Flags, snags and bags: Putting the finishing touches on the opening of Parliament House
Isn’t it funny how time warps when you’re working to a deadline? You can plan, you can strategise, you can even calibrate your watches – but no matter how organised you are, there always seems to be a mad rush at the end.
So you can empathise with Henry Rolland, who as Chief Architect of the Federal Capital Commission was tasked with overseeing the construction of the new city of Canberra and its gleaming centrepiece, Parliament House. (The building was actually designed by John Smith Murdoch, Chief Architect of the Department of Works and Railways.) Parliament House had to be opened by the Duke of York at 11:00 am on 9 May 1927. There was no extension to this deadline.
Henry’s papers, now in the National Library of Australia, provide some insight into a tight situation.
Styling the city
Parliament House (now Old Parliament House) wasn’t always old. Ninety years ago it was opened as the brand-spanking new seat of the federal Parliament — in a paddock a long way from anywhere. As if building a city was not enough, Henry was involved in the final preparations prior to the arrival of the Duke and Duchess of York.
Someone had decided that the royal route around Canberra would be dotted with ‘strong posts’. These were not defensive stone turrets bristling with archers, as their name suggests, but places where the public could gather to view the procession. The posts were to be lavishly decorated with streamers, bunting and flags.
But it seems Canberra didn’t have any flags. The Canberra Times reported that the council of neighbouring Queanbeyan had three flags, but one of them was the national flag of Belgium. The NSW Public Works Department said they didn’t have any flags, either. To make matters worse, the nation’s capital lacked a civic council to do the actual decorating work.
After much angst in the Canberra Times, the flags and bunting magically materialised. But public working bees could only do so much. ‘[O]ur Department was responsible for the whole of the decoration of the main streets of Canberra’, Henry Rolland recalled. ‘We had to put up hundreds of poles and flags, in addition to completing Parliament House.’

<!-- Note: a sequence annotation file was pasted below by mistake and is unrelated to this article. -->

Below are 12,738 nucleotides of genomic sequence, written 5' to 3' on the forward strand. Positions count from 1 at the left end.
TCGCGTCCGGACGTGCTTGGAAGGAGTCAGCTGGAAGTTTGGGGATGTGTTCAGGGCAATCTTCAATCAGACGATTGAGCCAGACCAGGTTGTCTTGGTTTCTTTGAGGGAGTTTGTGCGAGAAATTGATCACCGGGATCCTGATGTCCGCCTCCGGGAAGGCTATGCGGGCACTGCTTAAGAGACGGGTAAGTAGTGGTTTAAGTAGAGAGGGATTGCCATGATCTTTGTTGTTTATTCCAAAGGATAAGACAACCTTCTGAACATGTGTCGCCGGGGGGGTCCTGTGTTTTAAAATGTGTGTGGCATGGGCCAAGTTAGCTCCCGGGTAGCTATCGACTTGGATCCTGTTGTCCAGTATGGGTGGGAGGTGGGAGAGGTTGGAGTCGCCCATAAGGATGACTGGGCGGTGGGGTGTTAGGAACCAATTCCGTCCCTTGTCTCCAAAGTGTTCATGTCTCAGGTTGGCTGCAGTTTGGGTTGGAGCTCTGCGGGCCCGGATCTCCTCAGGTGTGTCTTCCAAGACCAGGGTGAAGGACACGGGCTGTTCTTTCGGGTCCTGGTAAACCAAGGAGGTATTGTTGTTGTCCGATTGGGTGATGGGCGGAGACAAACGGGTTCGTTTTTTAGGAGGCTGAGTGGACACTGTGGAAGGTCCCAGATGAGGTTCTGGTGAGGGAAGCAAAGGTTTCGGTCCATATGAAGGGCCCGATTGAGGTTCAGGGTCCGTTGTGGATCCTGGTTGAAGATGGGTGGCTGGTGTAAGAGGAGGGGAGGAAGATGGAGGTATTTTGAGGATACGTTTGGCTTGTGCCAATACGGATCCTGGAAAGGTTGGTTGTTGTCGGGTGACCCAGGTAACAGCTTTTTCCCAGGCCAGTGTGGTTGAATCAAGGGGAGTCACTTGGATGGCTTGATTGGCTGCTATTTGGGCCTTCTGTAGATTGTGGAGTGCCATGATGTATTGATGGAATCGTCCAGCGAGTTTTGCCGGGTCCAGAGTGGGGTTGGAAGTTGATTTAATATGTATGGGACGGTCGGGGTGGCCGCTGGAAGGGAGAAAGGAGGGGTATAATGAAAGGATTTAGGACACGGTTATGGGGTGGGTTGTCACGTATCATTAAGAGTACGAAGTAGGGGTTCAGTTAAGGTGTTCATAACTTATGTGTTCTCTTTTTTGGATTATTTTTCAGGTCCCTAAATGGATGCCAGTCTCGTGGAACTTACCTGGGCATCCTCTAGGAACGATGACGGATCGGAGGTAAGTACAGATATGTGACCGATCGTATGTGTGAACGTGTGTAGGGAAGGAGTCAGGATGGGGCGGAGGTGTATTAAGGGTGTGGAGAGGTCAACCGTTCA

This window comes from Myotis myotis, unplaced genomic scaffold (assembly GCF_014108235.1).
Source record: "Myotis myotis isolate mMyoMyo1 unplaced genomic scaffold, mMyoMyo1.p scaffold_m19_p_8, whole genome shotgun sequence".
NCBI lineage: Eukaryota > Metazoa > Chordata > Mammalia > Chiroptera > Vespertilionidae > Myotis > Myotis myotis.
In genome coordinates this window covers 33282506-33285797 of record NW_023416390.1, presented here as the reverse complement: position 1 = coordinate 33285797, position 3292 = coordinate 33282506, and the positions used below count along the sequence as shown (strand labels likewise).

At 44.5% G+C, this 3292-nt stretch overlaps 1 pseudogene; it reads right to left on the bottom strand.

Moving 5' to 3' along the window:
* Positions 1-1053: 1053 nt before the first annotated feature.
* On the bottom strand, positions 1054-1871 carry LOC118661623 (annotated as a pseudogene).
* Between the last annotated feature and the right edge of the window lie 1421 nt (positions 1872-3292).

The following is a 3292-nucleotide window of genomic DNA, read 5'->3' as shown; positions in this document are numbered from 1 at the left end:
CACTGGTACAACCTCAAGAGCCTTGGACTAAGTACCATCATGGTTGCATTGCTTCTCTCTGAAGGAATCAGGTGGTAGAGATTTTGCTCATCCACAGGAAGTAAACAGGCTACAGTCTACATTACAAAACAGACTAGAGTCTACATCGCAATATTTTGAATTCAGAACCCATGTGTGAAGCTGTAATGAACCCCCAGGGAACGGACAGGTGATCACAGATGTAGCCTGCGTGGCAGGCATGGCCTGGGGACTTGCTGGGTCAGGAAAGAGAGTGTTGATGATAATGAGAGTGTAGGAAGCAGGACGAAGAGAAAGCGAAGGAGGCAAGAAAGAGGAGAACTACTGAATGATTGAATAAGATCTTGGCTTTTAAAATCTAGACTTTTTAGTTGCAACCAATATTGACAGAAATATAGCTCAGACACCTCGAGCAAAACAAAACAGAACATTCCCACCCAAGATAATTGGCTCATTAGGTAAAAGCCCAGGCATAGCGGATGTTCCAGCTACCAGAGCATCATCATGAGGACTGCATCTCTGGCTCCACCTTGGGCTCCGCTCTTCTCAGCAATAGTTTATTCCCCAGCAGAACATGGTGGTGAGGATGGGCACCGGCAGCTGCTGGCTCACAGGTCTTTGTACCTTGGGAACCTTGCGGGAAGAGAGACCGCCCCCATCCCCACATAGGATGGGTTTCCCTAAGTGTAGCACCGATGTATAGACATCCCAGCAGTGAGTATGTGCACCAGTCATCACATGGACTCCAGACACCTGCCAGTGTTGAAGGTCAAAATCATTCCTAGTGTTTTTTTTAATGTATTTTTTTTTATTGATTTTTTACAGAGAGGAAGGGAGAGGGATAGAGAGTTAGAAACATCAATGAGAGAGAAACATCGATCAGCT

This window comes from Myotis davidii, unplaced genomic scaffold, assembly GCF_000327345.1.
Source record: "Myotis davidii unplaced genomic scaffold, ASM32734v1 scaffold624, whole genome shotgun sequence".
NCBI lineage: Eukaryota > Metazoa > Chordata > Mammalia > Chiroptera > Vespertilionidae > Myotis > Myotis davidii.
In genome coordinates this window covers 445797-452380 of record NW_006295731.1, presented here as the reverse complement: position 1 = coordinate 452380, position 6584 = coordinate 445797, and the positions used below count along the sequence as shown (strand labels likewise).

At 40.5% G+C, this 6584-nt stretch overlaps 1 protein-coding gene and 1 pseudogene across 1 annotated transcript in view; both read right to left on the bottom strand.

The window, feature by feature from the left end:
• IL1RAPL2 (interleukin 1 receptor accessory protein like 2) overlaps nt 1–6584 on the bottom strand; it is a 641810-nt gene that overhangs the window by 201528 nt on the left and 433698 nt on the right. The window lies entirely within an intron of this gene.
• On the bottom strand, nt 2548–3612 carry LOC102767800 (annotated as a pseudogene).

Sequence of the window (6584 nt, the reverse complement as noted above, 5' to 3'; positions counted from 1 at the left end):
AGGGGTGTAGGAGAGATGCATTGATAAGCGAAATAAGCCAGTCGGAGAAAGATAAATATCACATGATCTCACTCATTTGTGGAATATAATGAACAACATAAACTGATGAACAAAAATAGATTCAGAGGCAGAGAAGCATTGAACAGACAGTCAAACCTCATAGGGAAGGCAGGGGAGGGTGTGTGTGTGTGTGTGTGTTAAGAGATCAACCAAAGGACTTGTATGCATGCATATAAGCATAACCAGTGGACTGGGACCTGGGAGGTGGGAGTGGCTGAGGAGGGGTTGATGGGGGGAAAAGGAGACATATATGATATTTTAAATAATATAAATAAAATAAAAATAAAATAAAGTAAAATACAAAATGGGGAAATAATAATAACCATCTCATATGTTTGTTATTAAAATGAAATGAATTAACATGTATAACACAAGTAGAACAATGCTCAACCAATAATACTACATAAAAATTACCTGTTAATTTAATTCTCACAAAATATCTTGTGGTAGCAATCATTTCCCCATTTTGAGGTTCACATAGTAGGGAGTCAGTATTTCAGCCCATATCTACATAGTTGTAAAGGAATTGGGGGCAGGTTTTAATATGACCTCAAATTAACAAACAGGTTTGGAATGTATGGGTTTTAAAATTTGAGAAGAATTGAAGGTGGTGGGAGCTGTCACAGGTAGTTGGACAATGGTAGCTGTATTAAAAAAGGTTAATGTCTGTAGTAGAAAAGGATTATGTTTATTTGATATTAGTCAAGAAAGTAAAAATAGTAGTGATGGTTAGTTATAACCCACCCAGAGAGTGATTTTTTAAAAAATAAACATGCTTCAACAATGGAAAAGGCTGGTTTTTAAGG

It’s possible to imagine Henry in his hat and tie up a ladder, perhaps with a length of rope clenched between his teeth, struggling to lash a Union Jack to a post on some dusty track as the minutes ticked away.
Despite the Department’s efforts, the resulting display must have looked sparse because the posts were also festooned with foliage. Trees too were planted about the place to green things up a bit. The Sun reported that ‘many of them, including great numbers of pines, have simply been cut off and stuck in the ground. Still, they look well for the time being.’ Desperate times, desperate measures.
‘We did finish Parliament House in time,’ said Henry, ‘although I had carpenters in the Senate chamber within a few hours of the opening of the chamber.’
But the devil’s in the detail, and Henry was going through hell trying to sort out another small but vital tweak. Forget the sawdust in the Senate — as the Royals almost literally loomed over the horizon, he had to get to grips with the practicalities of a symbolic ceremony at the heart of the building.
He had to arrange the unveiling of the statue of King George V in King’s Hall before the opening of Parliament itself.
George V — by the Grace of God King of Great Britain, Ireland and the British Dominions Beyond the Seas, Defender of the Faith, and Emperor of India — was regarded as the personification of the parliamentary and judicial foundations of Australian democracy. He was also the Duke’s dad. Henry couldn’t muck it up.
‘I was anxious to make the unveiling symmetrical’, Henry recalled, ‘so I used two flags which were connected at the top with a small piece of cotton to which was attached a silken cord’. (He didn’t say where or how he managed to scrounge the flags.) When the silken cord was pulled, the cotton broke ‘and allowed the two flags to slip down over the statue.’
But there was a snag. ‘The flags would catch on the epaulettes of the shoulders of George the Fifth.’
They’re not really epaulettes. They’re the huge floppy bows that attach the gold collar of the King’s Order of the Garter regalia to his lush velvet robes. Sculpted in bronze by Sir Bertram Mackennal, the bows on the statue are hard, blunt instruments.
On this most auspicious occasion, having the flag of the Empire draped sloppily or worse, ripped on the big bronze bows of the Rex Imperator would not have been a good look. It might have even sent a wrong (possibly republican!) message to the place many Australians still considered ‘the Mother Country’.
How to solve the snagging flags? ‘In the end I had to hang a sandbag behind [the statue] to allow the weight to bring the flags down’, Henry said. ‘The Duke arrived in the early morning for a rehearsal and I was able to explain to him how to manipulate the cord and fortunately it proved quite successful.’
Henry’s being a bit modest. The unveiling on 9 May 1927 went off literally without a hitch in front of the Duke, Duchess, Governor-General, State Governors, Lieutenant-Governors, Prime Minister, Members of Parliament and everyone’s wives and Aides-de-Camp and staff and the band that played the national anthem and just about every other VIP in the nation.
And about an hour later, in what became the Senate Opposition Party Room, Henry Rolland was awarded an Order of the British Empire.